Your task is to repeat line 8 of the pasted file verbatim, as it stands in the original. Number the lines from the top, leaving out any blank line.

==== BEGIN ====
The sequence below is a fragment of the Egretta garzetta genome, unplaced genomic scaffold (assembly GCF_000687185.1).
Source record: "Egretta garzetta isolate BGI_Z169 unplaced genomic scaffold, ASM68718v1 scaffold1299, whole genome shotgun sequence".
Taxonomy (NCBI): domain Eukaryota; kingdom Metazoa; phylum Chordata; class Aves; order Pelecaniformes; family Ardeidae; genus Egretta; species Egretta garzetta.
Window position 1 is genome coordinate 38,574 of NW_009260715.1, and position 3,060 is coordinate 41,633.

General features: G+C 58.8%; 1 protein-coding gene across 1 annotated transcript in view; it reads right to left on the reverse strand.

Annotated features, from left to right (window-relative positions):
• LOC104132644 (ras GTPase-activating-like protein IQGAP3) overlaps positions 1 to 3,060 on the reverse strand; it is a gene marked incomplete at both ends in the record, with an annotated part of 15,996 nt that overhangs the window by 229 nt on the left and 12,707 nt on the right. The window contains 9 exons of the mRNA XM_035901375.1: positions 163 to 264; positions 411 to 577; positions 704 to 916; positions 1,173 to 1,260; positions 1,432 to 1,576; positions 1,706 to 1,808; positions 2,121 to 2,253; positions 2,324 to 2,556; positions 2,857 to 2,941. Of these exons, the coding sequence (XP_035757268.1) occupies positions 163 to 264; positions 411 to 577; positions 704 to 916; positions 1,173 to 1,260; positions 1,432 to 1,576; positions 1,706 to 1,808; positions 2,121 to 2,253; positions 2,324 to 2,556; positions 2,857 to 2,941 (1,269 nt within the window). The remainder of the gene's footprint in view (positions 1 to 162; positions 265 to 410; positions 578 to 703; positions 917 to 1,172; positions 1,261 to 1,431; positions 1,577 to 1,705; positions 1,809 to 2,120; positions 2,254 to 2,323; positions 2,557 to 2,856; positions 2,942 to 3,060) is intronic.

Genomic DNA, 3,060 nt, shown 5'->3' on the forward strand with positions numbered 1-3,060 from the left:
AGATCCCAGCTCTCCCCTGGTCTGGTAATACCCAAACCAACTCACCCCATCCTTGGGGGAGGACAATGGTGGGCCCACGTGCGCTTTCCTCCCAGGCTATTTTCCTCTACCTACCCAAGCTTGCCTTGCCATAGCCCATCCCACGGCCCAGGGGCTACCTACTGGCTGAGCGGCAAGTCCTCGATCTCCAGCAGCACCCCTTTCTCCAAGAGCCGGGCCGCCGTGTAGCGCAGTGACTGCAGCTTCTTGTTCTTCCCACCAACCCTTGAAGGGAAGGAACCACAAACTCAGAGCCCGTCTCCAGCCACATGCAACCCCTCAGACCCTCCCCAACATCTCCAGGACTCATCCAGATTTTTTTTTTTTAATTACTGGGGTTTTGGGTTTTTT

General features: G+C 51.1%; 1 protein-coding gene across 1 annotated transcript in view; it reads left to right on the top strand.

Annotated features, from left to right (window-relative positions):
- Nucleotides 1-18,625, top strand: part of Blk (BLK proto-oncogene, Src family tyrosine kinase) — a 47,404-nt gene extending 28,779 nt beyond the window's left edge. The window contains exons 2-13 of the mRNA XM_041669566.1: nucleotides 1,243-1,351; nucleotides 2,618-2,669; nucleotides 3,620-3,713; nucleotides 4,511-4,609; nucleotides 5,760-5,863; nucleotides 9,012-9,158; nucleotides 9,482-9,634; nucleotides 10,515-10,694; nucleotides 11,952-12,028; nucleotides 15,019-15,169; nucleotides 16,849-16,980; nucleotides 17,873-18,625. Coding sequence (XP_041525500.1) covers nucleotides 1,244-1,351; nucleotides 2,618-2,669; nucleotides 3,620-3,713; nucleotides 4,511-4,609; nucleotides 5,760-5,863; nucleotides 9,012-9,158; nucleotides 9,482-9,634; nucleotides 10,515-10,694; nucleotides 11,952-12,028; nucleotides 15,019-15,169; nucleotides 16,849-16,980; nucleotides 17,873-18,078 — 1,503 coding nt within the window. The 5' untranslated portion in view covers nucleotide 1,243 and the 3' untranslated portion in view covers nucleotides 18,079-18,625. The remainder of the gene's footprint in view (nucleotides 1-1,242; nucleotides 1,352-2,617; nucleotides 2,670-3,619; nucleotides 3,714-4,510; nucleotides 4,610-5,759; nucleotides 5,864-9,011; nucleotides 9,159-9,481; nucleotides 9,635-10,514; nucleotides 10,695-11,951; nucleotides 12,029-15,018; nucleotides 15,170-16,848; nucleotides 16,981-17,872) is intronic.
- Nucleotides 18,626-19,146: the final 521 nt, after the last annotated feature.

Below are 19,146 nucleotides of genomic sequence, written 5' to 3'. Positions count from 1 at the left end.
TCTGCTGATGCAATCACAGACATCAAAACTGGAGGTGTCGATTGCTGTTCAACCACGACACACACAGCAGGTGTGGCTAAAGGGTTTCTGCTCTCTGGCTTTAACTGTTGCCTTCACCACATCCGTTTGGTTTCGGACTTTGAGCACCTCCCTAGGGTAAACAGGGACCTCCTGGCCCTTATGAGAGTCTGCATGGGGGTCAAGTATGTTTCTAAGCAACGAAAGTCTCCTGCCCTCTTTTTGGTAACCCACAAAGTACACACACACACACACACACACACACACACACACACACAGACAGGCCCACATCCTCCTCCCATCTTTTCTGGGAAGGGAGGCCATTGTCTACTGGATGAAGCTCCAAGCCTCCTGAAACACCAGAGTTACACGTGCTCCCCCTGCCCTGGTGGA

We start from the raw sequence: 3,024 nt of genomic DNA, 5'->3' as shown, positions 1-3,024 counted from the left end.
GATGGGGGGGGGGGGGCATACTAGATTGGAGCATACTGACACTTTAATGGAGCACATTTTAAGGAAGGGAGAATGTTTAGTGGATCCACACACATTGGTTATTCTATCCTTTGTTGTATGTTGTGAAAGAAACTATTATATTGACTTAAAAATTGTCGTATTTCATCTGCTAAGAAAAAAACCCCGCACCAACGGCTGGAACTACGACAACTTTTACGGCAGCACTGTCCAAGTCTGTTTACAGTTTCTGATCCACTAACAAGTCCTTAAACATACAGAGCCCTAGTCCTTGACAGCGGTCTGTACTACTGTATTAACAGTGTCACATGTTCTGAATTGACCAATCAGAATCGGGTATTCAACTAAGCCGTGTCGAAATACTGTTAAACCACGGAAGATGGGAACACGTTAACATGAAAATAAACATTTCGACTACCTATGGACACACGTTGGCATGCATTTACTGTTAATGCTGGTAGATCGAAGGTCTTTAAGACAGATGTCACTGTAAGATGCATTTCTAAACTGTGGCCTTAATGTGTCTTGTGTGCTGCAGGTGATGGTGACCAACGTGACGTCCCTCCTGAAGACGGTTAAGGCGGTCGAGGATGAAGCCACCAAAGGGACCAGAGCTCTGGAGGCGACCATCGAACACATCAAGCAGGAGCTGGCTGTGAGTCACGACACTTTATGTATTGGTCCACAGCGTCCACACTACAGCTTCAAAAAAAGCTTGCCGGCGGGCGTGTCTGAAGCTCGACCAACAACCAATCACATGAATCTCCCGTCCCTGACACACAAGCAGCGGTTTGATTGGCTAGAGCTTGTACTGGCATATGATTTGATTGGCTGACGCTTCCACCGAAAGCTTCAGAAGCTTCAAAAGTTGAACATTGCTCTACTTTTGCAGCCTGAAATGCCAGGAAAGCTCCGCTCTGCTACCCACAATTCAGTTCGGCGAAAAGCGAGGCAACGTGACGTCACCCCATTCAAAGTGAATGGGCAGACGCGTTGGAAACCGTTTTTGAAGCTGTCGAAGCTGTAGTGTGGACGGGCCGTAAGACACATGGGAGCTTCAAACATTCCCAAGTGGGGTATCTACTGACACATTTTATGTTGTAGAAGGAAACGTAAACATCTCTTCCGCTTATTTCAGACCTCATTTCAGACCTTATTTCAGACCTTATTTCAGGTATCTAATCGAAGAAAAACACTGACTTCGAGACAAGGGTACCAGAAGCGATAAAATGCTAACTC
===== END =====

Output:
Genomic DNA, 3,060 nt, shown 5'->3' on the forward strand with positions numbered 1-3,060 from the left: